Peruvian Passion: UTRGV professor puts two decades of devotion into book

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In Peru, food is not just a source of sustenance, but a reflection of the country’s rich cultural heritage and “Eating Peru: A Gastronomic Journey” by UTRGV’s own Robert Bradley is a journey of 25 years into his knowledge, experience and appreciation of Peruvian cuisine and its fascinating lore.

A UTRGV Associates Dean for the Honors College and a professor in the School of Art & Design, Bradley has always been an avid foodie. From his time growing up in New Jersey and mastering Italian dishes to being a wine merchant in New York City to discovering the great food offered on Peru’s northern coast.

He said putting 25 years of experiencing Peru and its cuisine in a book was something he just had to do.

The book took about two to three years to write.

Describing his book as a bit idiosyncratic, Bradley focuses on aspects of Peruvian cuisine such as certain foods, the history behind them and his experience related to it.

Some of the chapters featured are about the fresh fish found in Peru, the different types of fruit, foreign influences and about how to go about in mercados and restaurants.

The book also features a list of his own Peruvian recipes for anyone wanting to have a taste.

Sharing his experience of buying fresh fish at mercados in Peru from local fishmongers, who were mostly women, he said the fish bought there is fresher than even the most expensive seafood markets in New York City or Los Angeles.

“Off the coast of Peru, there is the Humboldt Current, which is this freezing current that comes up from Antarctica,” Bradley said. “So if you go to Peru and you think you’re going to jump in, in a bathing suit, you’re not … but that means that the fishing is just incredible. There’s so many types of fish, so you have the greatest maritime environment in the world.”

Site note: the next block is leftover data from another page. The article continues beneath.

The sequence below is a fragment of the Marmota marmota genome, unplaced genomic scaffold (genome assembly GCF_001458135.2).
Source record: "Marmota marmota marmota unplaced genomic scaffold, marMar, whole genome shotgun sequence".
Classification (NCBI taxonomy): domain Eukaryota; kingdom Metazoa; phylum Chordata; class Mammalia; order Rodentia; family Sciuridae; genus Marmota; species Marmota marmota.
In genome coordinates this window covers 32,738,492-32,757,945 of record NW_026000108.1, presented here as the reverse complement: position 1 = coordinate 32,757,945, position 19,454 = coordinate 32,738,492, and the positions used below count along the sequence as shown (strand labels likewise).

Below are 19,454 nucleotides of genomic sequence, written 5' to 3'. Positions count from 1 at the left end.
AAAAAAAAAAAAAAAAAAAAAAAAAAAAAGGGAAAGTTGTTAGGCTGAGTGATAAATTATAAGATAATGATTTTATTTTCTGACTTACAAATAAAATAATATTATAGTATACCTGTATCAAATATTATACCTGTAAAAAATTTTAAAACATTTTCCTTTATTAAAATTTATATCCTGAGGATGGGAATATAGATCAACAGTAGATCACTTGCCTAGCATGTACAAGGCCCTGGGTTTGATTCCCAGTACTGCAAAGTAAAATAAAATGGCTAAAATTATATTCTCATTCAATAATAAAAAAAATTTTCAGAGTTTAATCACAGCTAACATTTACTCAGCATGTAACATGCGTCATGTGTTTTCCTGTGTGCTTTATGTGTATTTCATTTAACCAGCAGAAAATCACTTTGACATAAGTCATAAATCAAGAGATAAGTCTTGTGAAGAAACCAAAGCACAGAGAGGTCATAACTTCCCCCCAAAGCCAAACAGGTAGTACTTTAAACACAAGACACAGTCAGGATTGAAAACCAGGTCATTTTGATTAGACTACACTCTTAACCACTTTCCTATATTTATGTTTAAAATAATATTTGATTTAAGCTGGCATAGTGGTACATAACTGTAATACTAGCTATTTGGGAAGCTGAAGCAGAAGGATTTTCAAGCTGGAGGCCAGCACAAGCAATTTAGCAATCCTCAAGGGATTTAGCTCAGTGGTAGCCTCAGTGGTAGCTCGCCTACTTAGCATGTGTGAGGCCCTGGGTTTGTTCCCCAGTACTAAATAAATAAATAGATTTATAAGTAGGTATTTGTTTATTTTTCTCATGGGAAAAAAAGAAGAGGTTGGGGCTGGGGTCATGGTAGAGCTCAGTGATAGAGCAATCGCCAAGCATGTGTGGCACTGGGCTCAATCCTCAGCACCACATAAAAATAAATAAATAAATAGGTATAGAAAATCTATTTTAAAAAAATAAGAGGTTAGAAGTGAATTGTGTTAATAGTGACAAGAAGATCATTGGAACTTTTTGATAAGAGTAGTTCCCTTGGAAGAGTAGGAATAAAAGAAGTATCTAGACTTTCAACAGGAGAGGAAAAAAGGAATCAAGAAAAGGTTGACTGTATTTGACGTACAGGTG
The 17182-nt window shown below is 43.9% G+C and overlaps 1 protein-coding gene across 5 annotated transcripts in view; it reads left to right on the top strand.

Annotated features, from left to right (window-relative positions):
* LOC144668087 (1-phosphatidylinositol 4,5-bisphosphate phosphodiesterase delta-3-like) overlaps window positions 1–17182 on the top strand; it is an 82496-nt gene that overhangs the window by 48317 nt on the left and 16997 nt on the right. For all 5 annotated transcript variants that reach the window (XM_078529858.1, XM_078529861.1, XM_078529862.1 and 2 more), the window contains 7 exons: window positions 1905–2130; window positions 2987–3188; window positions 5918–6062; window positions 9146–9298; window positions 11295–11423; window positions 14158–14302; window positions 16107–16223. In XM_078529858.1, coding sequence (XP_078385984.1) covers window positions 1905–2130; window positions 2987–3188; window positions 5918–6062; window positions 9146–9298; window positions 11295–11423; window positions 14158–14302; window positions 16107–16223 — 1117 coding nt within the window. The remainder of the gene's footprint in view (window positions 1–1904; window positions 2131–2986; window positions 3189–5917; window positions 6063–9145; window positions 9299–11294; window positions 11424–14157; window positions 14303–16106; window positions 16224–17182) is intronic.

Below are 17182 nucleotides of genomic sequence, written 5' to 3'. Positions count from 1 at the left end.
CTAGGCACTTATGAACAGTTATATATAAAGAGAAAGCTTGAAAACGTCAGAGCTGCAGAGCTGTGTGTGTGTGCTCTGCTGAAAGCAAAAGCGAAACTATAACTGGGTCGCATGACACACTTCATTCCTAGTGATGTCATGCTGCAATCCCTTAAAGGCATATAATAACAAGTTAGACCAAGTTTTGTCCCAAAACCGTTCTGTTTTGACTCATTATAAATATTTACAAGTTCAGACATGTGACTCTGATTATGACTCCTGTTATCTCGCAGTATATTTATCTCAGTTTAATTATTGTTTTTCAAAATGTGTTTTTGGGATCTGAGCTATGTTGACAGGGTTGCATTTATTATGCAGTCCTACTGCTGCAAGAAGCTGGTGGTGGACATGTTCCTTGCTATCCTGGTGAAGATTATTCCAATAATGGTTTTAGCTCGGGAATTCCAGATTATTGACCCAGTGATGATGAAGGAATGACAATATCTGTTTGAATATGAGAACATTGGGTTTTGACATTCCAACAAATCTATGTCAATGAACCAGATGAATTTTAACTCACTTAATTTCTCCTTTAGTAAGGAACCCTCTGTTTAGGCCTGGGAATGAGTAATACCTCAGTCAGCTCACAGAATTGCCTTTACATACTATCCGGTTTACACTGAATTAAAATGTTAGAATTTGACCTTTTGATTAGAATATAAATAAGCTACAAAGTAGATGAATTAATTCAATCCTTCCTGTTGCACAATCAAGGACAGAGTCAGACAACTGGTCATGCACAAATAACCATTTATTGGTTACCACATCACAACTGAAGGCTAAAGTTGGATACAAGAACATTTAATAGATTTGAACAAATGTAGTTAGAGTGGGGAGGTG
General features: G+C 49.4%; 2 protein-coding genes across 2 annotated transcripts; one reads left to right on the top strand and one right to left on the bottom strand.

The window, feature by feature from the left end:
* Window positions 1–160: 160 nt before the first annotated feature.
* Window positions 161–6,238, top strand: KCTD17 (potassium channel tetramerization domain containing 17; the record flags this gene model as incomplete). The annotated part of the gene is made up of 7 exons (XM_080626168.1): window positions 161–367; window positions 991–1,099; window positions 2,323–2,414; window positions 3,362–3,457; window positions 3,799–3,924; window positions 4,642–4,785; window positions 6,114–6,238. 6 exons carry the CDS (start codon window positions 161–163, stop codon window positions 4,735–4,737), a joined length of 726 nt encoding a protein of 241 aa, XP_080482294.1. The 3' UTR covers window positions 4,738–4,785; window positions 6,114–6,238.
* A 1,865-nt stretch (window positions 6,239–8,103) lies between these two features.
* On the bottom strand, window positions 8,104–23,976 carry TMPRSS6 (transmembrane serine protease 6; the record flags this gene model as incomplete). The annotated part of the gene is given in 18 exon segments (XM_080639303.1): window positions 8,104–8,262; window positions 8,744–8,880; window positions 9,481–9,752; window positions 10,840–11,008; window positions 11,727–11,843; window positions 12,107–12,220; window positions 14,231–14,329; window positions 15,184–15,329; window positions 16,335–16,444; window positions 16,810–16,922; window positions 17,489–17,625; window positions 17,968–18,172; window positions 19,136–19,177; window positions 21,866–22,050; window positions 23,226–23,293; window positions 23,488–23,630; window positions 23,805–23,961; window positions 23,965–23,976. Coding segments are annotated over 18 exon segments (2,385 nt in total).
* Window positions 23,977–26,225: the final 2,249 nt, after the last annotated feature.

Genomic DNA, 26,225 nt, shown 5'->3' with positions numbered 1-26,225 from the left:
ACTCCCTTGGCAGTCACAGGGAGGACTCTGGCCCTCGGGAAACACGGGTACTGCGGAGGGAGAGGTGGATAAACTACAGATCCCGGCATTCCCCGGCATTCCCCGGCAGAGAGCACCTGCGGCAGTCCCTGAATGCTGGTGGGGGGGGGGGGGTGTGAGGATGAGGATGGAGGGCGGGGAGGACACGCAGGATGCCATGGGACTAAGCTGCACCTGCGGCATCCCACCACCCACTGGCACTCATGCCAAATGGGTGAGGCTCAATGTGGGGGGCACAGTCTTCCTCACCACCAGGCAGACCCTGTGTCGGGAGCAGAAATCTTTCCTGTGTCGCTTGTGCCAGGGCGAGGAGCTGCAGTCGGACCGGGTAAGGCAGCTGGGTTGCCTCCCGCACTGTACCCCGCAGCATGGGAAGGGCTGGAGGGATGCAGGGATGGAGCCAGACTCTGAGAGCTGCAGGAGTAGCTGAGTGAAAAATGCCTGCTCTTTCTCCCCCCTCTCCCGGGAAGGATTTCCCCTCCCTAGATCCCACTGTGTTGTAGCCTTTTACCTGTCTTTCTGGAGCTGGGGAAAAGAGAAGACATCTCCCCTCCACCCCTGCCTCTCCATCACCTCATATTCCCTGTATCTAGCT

With Peru having a long and complex history, he dives into that history and the relationship with the food that shaped the country.

UTRGV’s Dr. Robert C. Bradley talks about his summer abroad with his students in Peru on Thursday, April 18, 2024 in Edinburg. (Delcia Lopez| dlopez@themonitor.com)

Having a whole chapter on foreign influence, he writes about the Chinese and Japanese influence in the country but throughout the book he also talks about Indigenous people and pre-Colombian foods and recipes found in Peru.

Known for making a ‘killer pisco sour’ among the UTRGV faculty, pisco is another topic of the book, which Bradley even shares his own recipe for.

Pisco is a type of brandy made by distilling fermented grape juice into a high-proof spirit which was made when Spanish colonists planted grapes in southern Peru.

Describing it as flavorful and not bitter he said it takes about three bottles of wine to make one bottle of pisco.

“For every three shots of a pisco I would have one shot of a simple syrup,” Bradley said. “I make my own simple syrup, where I take a portion of sugar, let’s say 16 ounces of sugar or 16 ounces of spring water distilled and reduce it down to half till it’s syrup. I use about three quarters of a portion, one portion of key lime juice, and then egg white. And then you … put it in a blender … and then you just top it off with a little bit of bitters. It’s an amazing drink.”

Having an extensive knowledge of pisco and its history in Peru and even in California before prohibition in the 1920s, he said he wants his next book to be solely about pisco.

One chapter that might not be found in other books is “Everything You Always Wanted to Know about coca but Were Afraid to Ask.”

Coca is a plant native to western South America and is known worldwide for its psychoactive alkaloid, cocaine.

“I’m firmly in that school where coca is not a drug,” Bradely said. “It’s not a drug until you add toxic chemicals and make it into a paste, that’s when it becomes illegal. But in Andean nations, chewing coca leaves or having coca leaves is perfectly legal. If you go to Cusco, it’s all over the place. They make coca tea, every hotel has leaves you can put in your tea. It’s a placebo.”

UTRGV’s Dr. Robert C. Bradley sifts through the pages of his cookbook on Thursday, April 18 ,2024 in Edinburg. (Delcia Lopez| dlopez@themonitor.com)

Coca is even mixed with pisco sours to make a coca sour which he said is his favorite.

“They put coca leaves in a pisco and they leave it there for like a week and it takes on this green tinge to it to get the vitamins, minerals, the cocaine out of it,” Bradley said. “You either need an alkali or you need a solvent and alcohol is solvent. Then use the mix and … you use the same portion of lime and everything else. It’ll come out with this like green tinge to it and instead of putting bitters on the top, you put a coca leaf. Coca sours a big drink now in Cusco and Lima.”

He said he hopes that if anyone is planning to visit Peru in the future to read the book to get a better understanding of all the cuisine they will indulge in and the history behind it.

“Eating Peru: A Gastronomic Journey” can be found on Amazon, Barnes and Noble and at the University of Oklahoma Press.

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